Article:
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9 Behind-the-Scenes Secrets of Hollywood Body Doubles
Hugh Jackman and his Real Steel body double, Taris Tyler
Hugh Jackman and his Real Steel body double, Taris Tyler
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When you see the back of an actor’s head in a movie, it may not be the actor you think it is. In addition to stunt performers, most movies employ body doubles (or photo doubles) with a passing resemblance to the principal actors. While some body doubles are brought on set for specific skills—like helping an actor pass as a professional athlete—the job can often involve just being a body, whether that means being nude on camera, having photogenic hands, or appearing in place of actors who can’t be on set for some reason. Here are nine secrets of the job:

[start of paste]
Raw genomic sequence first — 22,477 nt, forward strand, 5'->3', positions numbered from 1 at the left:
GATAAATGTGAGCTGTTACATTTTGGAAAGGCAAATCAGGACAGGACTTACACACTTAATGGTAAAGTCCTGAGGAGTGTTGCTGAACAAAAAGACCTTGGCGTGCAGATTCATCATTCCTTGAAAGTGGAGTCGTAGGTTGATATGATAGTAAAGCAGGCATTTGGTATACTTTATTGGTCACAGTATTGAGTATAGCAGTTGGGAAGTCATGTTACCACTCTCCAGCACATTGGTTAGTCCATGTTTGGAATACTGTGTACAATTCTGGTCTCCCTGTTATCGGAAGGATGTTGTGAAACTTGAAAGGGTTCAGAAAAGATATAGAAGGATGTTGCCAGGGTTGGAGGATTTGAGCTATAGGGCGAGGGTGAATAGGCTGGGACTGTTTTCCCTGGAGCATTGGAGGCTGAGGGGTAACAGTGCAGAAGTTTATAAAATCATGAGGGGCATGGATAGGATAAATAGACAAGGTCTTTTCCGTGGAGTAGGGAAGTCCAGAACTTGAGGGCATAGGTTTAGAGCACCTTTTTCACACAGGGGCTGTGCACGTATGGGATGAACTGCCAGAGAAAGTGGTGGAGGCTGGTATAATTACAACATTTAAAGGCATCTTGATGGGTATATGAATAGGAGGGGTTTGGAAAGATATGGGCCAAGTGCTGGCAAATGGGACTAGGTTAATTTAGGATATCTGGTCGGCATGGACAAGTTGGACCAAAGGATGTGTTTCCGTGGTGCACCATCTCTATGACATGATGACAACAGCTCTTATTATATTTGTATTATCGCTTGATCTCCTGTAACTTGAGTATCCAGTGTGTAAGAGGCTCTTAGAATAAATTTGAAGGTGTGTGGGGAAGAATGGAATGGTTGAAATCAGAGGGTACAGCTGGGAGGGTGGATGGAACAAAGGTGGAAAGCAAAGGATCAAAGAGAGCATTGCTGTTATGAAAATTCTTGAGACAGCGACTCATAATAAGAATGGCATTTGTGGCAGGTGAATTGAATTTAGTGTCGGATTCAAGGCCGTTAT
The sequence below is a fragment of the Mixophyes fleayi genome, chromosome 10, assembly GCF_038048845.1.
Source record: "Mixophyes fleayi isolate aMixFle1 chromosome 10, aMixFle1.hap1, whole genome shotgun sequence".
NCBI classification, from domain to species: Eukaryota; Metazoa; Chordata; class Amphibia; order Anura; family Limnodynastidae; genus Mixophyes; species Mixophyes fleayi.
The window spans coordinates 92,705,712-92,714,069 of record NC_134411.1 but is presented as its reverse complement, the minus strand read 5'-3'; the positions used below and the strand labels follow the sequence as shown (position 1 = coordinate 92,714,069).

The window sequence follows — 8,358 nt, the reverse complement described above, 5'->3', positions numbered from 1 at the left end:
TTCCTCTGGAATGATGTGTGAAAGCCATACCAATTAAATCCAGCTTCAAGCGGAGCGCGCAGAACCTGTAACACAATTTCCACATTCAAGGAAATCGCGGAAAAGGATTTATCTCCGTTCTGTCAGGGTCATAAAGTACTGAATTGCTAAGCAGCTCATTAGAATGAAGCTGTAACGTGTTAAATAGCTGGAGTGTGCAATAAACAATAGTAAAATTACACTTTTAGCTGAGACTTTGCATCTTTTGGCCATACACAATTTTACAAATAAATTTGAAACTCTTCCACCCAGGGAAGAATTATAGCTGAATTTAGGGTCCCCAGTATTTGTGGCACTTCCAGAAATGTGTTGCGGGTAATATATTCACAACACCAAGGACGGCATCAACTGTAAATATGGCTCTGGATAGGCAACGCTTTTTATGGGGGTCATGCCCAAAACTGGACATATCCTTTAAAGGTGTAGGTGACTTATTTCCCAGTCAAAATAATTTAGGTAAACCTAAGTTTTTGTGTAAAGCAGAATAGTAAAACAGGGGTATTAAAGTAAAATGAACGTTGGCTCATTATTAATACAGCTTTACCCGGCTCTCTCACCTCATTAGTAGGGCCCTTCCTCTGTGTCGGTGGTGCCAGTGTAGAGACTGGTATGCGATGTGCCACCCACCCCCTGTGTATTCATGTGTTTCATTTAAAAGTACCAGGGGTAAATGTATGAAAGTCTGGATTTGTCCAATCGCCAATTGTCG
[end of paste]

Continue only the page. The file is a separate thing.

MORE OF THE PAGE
1. THEY MIGHT ONLY BE MODELING ONE BODY PART.

Body double Danielle Sepulveres has played the hands of other actors in plenty of roles in her career, on TV and in beauty commercials featuring close-up shots of her holding moisturizer or makeup. She’s drizzled dressing on salad in place of Brooke Shields. She regularly slides files across tables, makes lists, and pours wine in the place of actresses on The Good Wife. (She has also played Jill Flint's butt on the show.) “I knew only glimpses of my hands might make it into a shot, or part of my shoulder along with a wisp of hair,” she wrote of one of her jobs in Good Housekeeping in 2016. But she overheard the director complaining that her wrists looked “vastly different” than those of the principal actress in the movie, 2015’s Mania Days. “Luckily, I didn't get fired in spite of my wrists, but I wouldn't have been surprised had it happened.”